(Much revised for brevity.) An integer $n$ is a congruent number if there are rationals $a,b,c$ such that,

$$a^2+b^2 = c^2\\ \tfrac{1}{2}ab = n$$

or, alternatively, the elliptic curve,

$$y = x^3-n^2x = x(x-n)(x+n)\tag1$$

is solvable in the rationals. Assume $x=(p/q)^2$. Then $(1)$ becomes,

$$\frac{p^2}{q^6}(p^4-n^2q^4) = y^2$$

or simply,

$$(p^2+nq^2)(p^2-nq^2) = w^2\tag2$$

Assuming $w=z\,t$ and equating factors, then $(2)$ becomes,

$$p^2 + nq^2 = z^2\\ p^2 - nq^2 = t^2\tag3$$

This is the implication given by Mathworld and OEIS.


  1. Is it true that if $p^4-n^2q^4 = w^2$ is solvable, then is $$p^2 + nq^2 = m z_1^2\\ p^2 - nq^2 = m z_2^2\tag4$$ necessarily also solvable for $m=1$?
  2. Is the solution to $(4)$ for $m=1$ the smallest for $p^4-n^2q^4 = w^2$?

P.S. This post made me re-visit congruent numbers.


(Edited 2018): After 2 years finally found the answer.

I. For Question $1$, the answer is yes.

If one has a solution to $x^4-n^2y^4 = z^2$, then,

$$p^2-nq^2 = (z^2-2nx^2y^2)^2\\ p^2+nq^2 = (z^2+2nx^2y^2)^2$$

where $p=x^4+n^2y^2$ and $q=2xyz$.

II. For Question $2$, the answer is no.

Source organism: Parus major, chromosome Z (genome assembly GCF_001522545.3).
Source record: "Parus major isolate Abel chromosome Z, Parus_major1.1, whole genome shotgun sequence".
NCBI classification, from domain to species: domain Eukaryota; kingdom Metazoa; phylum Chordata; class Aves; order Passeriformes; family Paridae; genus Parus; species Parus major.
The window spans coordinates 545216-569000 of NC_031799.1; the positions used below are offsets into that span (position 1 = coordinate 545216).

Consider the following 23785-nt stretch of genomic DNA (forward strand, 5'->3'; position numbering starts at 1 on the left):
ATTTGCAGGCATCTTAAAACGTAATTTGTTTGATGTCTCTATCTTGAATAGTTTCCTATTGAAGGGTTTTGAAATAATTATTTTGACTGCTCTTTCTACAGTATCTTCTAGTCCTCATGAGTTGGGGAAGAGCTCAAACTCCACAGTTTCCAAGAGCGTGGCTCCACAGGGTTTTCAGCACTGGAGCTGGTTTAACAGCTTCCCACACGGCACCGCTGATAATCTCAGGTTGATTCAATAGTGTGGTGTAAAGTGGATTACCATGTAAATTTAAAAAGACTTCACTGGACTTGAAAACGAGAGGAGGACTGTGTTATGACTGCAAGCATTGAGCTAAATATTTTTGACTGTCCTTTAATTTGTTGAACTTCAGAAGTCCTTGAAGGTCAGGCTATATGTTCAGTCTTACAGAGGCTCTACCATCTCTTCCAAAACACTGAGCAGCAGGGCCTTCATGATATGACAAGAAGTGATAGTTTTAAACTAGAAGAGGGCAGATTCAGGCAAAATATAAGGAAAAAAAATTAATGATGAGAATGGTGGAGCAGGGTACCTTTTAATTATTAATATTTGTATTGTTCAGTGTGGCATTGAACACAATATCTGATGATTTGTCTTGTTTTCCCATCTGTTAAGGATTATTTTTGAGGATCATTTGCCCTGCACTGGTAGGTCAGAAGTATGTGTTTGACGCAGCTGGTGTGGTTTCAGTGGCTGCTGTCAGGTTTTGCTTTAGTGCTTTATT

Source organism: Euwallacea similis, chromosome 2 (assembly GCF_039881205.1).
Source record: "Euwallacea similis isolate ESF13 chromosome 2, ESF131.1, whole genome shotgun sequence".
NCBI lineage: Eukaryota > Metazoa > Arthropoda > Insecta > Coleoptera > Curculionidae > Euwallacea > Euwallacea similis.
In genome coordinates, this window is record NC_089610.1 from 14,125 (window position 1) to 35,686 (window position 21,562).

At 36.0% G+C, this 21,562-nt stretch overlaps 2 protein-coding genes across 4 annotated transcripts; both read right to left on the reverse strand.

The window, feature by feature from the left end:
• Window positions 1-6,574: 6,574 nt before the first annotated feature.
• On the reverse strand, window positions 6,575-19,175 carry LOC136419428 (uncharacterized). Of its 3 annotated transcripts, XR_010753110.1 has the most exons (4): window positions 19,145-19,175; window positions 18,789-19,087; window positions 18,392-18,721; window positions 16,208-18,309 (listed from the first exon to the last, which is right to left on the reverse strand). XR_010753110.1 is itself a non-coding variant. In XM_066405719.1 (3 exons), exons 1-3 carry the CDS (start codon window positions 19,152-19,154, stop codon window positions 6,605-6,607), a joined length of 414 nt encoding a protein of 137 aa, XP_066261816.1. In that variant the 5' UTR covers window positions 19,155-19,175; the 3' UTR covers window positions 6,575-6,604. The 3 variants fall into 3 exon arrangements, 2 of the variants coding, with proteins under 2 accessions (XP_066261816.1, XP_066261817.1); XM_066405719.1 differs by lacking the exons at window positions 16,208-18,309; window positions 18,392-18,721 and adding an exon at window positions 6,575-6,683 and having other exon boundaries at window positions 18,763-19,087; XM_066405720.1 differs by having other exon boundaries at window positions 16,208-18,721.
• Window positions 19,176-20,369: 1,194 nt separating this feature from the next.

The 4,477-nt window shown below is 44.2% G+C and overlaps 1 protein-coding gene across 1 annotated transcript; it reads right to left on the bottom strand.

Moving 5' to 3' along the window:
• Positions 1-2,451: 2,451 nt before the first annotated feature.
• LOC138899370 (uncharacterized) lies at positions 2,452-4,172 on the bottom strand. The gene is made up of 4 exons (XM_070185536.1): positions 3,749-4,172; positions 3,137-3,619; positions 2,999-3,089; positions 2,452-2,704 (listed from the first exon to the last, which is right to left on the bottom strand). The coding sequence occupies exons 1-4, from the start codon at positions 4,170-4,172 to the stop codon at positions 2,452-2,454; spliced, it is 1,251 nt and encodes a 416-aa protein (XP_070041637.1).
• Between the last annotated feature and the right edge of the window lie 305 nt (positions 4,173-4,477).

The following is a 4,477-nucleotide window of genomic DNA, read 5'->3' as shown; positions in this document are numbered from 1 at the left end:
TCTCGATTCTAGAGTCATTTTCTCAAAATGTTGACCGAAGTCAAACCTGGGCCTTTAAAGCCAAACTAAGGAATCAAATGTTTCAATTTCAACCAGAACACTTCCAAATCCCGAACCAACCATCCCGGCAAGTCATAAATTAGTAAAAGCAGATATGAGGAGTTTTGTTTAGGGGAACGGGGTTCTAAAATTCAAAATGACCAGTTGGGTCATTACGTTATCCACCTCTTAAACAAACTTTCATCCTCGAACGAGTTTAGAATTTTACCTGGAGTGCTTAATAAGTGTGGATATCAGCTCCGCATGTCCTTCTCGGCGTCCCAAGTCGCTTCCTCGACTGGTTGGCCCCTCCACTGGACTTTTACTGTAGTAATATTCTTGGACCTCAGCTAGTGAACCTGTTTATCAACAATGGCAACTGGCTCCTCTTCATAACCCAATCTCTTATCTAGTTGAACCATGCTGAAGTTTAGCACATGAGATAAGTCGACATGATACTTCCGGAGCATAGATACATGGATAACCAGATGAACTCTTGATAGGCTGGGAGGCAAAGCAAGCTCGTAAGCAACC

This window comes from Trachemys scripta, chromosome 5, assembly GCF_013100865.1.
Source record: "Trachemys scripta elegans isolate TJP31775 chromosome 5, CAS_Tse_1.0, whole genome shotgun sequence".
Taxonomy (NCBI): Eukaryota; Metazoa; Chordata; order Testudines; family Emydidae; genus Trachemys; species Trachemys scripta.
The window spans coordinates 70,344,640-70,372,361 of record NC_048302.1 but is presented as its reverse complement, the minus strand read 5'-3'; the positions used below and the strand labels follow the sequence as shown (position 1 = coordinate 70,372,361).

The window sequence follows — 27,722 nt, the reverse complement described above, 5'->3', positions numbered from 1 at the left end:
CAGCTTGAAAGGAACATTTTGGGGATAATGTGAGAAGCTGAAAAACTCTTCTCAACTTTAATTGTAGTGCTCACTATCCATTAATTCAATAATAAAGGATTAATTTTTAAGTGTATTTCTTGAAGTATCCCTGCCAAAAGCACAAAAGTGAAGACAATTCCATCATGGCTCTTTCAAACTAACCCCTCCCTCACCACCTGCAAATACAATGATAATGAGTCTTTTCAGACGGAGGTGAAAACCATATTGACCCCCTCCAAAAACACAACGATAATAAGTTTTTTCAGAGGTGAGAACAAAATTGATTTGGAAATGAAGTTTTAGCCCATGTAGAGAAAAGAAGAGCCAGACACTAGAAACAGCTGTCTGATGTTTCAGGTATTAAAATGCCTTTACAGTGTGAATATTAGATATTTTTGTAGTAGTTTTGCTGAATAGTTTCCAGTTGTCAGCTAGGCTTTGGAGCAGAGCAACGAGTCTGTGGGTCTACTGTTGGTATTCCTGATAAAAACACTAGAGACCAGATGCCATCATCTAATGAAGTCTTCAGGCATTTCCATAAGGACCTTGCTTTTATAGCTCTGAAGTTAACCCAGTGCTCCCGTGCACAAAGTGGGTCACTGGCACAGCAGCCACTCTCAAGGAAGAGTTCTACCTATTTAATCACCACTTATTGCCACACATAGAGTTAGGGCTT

For example, in this Mathworld link, we see that the smallest solution to,

$$p^2+101q^2 = \color{brown}mz_1^2\\p^2-101q^2 = \color{brown}mz_2^2$$

for $ \color{brown}{m=1}$ is the large,

$$p_1,\,q_1 =2015242462949760001961,\, 118171431852779451900\tag1$$

but for $\color{brown}{m=101}$ is the smaller,

$$p_2,\,q_2 =2125141,\, 63050\tag2$$

Thus, $(2)$ is a smaller solution to,

$$p^4-101^2q^4 = w^2$$


Probably for the system.


Write a simple formula as these numbers just to find.





Or so.





It is clear that the number $q$ must be chosen so that the root was rational. Of course it's not really a solution, but it can generate and try all possible options. For finding solutions to the desired number - the task can be facilitated by considering the possible options - factorization.


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